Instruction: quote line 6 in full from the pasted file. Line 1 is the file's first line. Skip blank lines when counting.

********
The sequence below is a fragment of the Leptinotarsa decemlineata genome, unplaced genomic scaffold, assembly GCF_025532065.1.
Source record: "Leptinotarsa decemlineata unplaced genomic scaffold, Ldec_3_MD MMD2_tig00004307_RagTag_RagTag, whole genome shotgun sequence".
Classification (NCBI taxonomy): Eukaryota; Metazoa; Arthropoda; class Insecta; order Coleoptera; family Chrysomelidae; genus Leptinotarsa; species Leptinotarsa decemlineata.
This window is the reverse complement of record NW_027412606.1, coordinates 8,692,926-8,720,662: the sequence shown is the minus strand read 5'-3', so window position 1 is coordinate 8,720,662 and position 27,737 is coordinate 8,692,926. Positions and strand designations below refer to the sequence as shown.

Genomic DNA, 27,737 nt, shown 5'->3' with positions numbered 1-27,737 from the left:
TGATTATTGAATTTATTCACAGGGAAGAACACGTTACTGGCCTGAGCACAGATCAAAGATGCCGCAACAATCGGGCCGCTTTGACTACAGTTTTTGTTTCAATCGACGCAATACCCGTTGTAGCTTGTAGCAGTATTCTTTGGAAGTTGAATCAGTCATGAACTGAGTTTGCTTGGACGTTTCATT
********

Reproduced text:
TGATTATTGAATTTATTCACAGGGAAGAACACGTTACTGGCCTGAGCACAGATCAAAGATGCCGCAACAATCGGGCCGCTTTGACTACAGTTTTTGTTTCAATCGACGCAATACCCGTTGTAGCTTGTAGCAGTATTCTTTGGAAGTTGAATCAGTCATGAACTGAGTTTGCTTGGACGTTTCATT